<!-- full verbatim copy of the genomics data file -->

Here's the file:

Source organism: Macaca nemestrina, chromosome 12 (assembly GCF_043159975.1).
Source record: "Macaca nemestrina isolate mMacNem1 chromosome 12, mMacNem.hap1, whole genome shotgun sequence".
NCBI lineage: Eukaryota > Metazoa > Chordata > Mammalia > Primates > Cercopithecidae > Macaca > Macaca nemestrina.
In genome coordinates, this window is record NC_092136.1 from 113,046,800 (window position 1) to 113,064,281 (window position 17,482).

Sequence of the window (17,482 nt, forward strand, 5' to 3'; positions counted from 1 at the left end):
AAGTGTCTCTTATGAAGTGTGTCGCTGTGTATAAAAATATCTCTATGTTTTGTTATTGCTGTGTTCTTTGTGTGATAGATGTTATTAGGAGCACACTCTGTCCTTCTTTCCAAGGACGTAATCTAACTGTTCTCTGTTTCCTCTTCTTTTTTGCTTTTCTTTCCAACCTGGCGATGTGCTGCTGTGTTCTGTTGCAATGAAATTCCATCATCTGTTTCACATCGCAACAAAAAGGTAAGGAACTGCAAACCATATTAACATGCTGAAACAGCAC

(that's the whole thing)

Source organism: Macaca nemestrina, chromosome 12 (assembly GCF_043159975.1).
Source record: "Macaca nemestrina isolate mMacNem1 chromosome 12, mMacNem.hap1, whole genome shotgun sequence".
NCBI lineage: Eukaryota > Metazoa > Chordata > Mammalia > Primates > Cercopithecidae > Macaca > Macaca nemestrina.
In genome coordinates, this window is record NC_092136.1 from 113,046,800 (window position 1) to 113,064,281 (window position 17,482).

Sequence of the window (17,482 nt, forward strand, 5' to 3'; positions counted from 1 at the left end):
AAGTGTCTCTTATGAAGTGTGTCGCTGTGTATAAAAATATCTCTATGTTTTGTTATTGCTGTGTTCTTTGTGTGATAGATGTTATTAGGAGCACACTCTGTCCTTCTTTCCAAGGACGTAATCTAACTGTTCTCTGTTTCCTCTTCTTTTTTGCTTTTCTTTCCAACCTGGCGATGTGCTGCTGTGTTCTGTTGCAATGAAATTCCATCATCTGTTTCACATCGCAACAAAAAGGTAAGGAACTGCAAACCATATTAACATGCTGAAACAGCAC